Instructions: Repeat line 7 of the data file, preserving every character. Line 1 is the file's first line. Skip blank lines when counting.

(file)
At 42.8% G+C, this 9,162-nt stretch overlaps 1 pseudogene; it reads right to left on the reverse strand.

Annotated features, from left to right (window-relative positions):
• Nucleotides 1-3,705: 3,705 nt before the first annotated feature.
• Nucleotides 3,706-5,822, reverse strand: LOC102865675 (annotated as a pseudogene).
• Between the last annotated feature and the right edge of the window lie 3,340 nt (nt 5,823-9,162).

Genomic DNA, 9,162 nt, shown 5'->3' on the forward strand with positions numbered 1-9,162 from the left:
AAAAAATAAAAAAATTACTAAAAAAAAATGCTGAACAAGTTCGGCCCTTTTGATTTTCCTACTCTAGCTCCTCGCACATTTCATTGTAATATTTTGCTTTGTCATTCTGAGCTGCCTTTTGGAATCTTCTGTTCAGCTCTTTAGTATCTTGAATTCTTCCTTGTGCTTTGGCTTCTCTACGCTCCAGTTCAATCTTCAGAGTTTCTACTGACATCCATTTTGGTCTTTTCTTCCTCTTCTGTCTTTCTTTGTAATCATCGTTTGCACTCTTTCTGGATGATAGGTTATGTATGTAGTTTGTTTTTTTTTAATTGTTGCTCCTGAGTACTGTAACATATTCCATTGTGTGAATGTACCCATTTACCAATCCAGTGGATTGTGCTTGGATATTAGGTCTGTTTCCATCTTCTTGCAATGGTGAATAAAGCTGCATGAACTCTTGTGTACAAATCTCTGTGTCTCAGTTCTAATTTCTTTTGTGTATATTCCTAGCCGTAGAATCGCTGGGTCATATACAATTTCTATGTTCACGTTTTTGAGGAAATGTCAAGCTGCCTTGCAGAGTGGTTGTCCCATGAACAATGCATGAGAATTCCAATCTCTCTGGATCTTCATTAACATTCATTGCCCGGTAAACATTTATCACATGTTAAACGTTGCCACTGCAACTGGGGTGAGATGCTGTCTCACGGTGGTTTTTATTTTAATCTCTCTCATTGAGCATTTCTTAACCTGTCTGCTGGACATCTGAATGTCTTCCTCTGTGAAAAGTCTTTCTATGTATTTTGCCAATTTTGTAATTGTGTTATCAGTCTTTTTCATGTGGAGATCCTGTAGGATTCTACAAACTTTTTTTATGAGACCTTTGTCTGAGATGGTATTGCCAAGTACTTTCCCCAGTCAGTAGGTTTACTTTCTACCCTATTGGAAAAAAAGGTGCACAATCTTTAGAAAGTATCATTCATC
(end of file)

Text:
AAAAAATAAAAAAATTACTAAAAAAAAATGCTGAACAAGTTCGGCCCTTTTGATTTTCCTACTCTAGCTCCTCGCACATTTCATTGTAATATTTTGCTTTGTCATTCTGAGCTGCCTTTTGGAATCTTCTGTTCAGCTCTTTAGTATCTTGAATTCTTCCTTGTGCTTTGGCTTCTCTACGCTCCAGTTCAATCTTCAGAGTTTCTACTGACATCCATTTTGGTCTTTTCTTCCTCTTCTGTCTTTCTTTGTAATCATCGTTTGCACTCTTTCTGGATGATAGGTTATGTATGTAGTTTGTTTTTTTTTAATTGTTGCTCCTGAGTACTGTAACATATTCCATTGTGTGAATGTACCCATTTACCAATCCAGTGGATTGTGCTTGGATATTAGGTCTGTTTCCATCTTCTTGCAATGGTGAATAAAGCTGCATGAACTCTTGTGTACAAATCTCTGTGTCTCAGTTCTAATTTCTTTTGTGTATATTCCTAGCCGTAGAATCGCTGGGTCATATACAATTTCTATGTTCACGTTTTTGAGGAAATGTCAAGCTGCCTTGCAGAGTGGTTGTCCCATGAACAATGCATGAGAATTCCAATCTCTCTGGATCTTCATTAACATTCATTGCCCGGTAAACATTTATCACATGTTAAACGTTGCCACTGCAACTGGGGTGAGATGCTGTCTCACGGTGGTTTTTATTTTAATCTCTCTCATTGAGCATTTCTTAACCTGTCTGCTGGACATCTGAATGTCTTCCTCTGTGAAAAGTCTTTCTATGTATTTTGCCAATTTTGTAATTGTGTTATCAGTCTTTTTCATGTGGAGATCCTGTAGGATTCTACAAACTTTTTTTATGAGACCTTTGTCTGAGATGGTATTGCCAAGTACTTTCCCCAGTCAGTAGGTTTACTTTCTACCCTATTGGAAAAAAAGGTGCACAATCTTTAGAAAGTATCATTCATC